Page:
[...]

3. Discussion
The present study demonstrates that the Hageman factor gene converted to a pseudogene by the point mutations in exons coding for the protease domain in the whale. This conversion explains the absence of Hageman factor in whale plasma [8]. Messenger RNA of whale Hageman factor was not also detected in the liver mRNA fraction even by Southern blot analysis of the RT-PCR products. This result suggests very high instability of whale Hageman factor mRNA. Since only the 3' half of the whale Hageman factor gene has been analyzed so far, final conclusions about the mechanism of the blocked expression of the whale Hageman factor gene message cannot yet be drawn.

Participation of the intrinsic blood coagulation pathway in the disseminated intravascular coagulation syndrome has been suspected. The whale may dive to depths of 1000 m, where a semi-static state of blood circulation in the skin and the lungs might occur due to the high hydrostatic pressure. The fact that the initiation factor of the intrinsic blood coagulation system is not produced in the whale would support the clinical suspicion about the participation of this system in the disseminated intravascular coagulation syndrome.

We have been postulating that Hageman factor and the plasma kinin system play important roles in the host defense of land mammals. However, our hypothesis does not explain why Hageman factor-deficient individuals are not suffering from infectious deseases. Therefore, there may be an opposite hypothesis: the plasma kinin system does not play an essential role in host defense. From a superficial point of view, the present study might support this opposite hypothesis. However, Saito et al. reported that a significant amount of high-molecular weight kininogen was present in whale plasma [8]. This concentration corresponds to 30% of that in human plasma. We presently confirmed this using dolphin plasma (data not shown). If we take into account that the significant amount of high-molecular weight kininogen is present even in whale plasma, we could speculate that the important roles of the plasma kinin system are compensated by an unknown system(s) in Hageman factor-deficient individuals as well as in the marine mammals.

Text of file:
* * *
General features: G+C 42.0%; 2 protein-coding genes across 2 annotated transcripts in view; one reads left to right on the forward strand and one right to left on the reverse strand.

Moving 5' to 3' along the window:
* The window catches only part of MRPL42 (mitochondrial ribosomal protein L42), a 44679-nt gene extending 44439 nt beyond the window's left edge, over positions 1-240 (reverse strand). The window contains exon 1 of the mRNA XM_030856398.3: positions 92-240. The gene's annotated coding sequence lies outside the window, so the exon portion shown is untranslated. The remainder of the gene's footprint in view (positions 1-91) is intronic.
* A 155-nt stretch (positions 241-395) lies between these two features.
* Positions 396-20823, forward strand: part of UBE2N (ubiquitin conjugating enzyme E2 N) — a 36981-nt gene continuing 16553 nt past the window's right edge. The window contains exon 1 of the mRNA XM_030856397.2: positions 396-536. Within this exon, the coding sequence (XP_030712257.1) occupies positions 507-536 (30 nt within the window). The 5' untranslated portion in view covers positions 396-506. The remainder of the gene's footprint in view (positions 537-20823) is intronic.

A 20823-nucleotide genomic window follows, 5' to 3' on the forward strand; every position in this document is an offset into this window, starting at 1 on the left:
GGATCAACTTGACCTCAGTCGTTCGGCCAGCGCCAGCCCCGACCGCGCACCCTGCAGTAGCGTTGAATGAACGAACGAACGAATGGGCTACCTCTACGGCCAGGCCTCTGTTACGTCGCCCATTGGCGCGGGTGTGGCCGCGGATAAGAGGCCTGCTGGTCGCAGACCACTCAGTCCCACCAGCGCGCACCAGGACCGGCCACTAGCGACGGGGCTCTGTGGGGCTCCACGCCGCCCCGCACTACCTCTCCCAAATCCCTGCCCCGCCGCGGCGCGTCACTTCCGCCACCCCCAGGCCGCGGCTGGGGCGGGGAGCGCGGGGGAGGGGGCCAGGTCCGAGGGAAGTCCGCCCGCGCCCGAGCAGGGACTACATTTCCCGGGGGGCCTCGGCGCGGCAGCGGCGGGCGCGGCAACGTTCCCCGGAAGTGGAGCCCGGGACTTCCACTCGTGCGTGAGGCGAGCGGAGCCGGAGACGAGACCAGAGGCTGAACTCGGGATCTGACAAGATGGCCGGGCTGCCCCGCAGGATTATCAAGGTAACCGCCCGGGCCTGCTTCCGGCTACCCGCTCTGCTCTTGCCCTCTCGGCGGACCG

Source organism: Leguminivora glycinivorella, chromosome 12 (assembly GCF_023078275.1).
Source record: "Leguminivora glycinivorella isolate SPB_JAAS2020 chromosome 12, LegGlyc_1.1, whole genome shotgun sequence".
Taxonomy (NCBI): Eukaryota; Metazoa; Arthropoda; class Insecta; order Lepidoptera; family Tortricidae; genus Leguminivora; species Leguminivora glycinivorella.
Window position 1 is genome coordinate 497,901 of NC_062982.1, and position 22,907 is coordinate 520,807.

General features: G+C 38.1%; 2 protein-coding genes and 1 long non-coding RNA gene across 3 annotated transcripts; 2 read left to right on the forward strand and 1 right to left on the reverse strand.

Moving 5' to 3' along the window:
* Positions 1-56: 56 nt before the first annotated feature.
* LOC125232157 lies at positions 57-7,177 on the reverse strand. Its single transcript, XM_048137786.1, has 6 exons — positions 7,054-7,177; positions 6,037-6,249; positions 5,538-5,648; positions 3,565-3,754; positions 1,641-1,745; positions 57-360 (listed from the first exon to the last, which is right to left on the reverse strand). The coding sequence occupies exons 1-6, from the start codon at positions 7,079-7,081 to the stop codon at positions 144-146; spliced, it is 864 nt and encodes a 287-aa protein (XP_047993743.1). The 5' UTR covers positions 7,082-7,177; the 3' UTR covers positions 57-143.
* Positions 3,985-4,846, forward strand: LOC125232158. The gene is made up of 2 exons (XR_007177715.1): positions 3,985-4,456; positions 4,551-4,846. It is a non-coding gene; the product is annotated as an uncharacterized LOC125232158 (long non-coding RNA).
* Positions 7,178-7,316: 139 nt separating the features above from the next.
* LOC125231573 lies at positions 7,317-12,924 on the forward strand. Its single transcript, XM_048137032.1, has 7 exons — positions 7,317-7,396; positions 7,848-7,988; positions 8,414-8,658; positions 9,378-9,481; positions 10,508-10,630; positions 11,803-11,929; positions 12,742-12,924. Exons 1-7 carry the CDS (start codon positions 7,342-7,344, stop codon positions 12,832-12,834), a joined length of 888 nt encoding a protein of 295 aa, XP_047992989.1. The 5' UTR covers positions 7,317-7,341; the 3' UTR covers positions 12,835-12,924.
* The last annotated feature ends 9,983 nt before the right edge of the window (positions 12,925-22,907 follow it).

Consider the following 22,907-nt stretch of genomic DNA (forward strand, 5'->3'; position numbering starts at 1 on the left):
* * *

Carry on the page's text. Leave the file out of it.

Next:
The deduced amino acid sequence of whale Hageman factor closely resembles that of the bovine molecule including the Pro-rich region where almost no homology is observed among the human, guinea pig, and bovine molecules [16]. Recently, Shimamura et al. [19] described their opinion that whales (including dolphins and porpoises), ruminants (cows, chevrotains, deer, sheep), and hippopotamuses form a monophyletic group. This is based on their analyses of two retroposons in the genomes of 15 mammalian species. Our present data support their opinion.


So, we appear to have parts being lost, perhaps "parts" being replaced or compensated for, and generally a lot of evolution going on.  One wonders how any of this would be explained on a "IDdidit" just-so story.

nic

PS: Looking up 'related articles' in Pubmed reveals that decreased Factor XII activity is associated with increased miscarriage in humans:

Quote

PubMed link

Fertil Steril 2002 Feb;77(2):353-6

Coagulation factor XII activity, but not an associated common genetic polymorphism (46C/T),is linked to recurrent miscarriage.

Iinuma Y, Sugiura-Ogasawara M, Makino A, Ozaki Y, Suzumori N, Suzumori K.

Department of Obstetrics and Gynecology, Nagoya City University Medical School, Mizuho-ku, Nagoya 467-8601, Japan. iinuma@med.nagoya-cu.ac.jp

OBJECTIVE: To investigate whether a factor XII genetic polymorphism is associated with first-trimester embryonal loss. DESIGN: Prospective case-control study. SETTING; Nagoya City University Hospital. PATIENT(S): Eighty-three patients with a history of two or more unexplained first-trimester recurrent miscarriages and 67 controls with no obstetric complications or history of miscarriage. MAIN OUTCOME MEASURE(S): Plasma factor XII activity, a genetic polymorphism (46 C-->T) of factor XII, lupus anticoagulant, and beta(2)glycoprotein I dependent anticardiolipin antibodies. RESULT(S): Ten of the 83 patients and 1 of the 67 controls had decreased factor XII activity; the difference in frequency was statistically significant. Wild-type (CC), heterozygote (CT), and homozygote (TT) allele patterns were observed in 8, 36, and 39 patients, respectively, compared with 11, 20, and 36 of the patients and controls, respectively. The mean (+/- SD) corresponding factor XII activity was 154.8 +/- 44.8%, 112.7 +/- 30.2%, and 66.2 +/- 29.2% in patients and 164.6 +/- 26.7%, 114.3 +/- 28.1%, and 70.4 +/- 18.1% in controls. The two groups did not differ in the frequency of the T allele or categories of factor XII activity. CONCLUSION(S): Factor XII activity overall, but not the 46C/T common genetic polymorphism, is associated with recurrent miscarriage.
(bold added)

...which sure seems to imply that it is important for something.


Further support:

Quote

Pubmed link

Fertil Steril 2001 May;75(5):916-9

Factor XII but not protein C, protein S, antithrombin III, or factor XIII is a predictor of recurrent miscarriage.

Ogasawara MS, Aoki K, Katano K, Ozaki Y, Suzumori K.

Department of Obstetrics and Gynecology, Nagoya City University Medical School, Nagoya, Japan.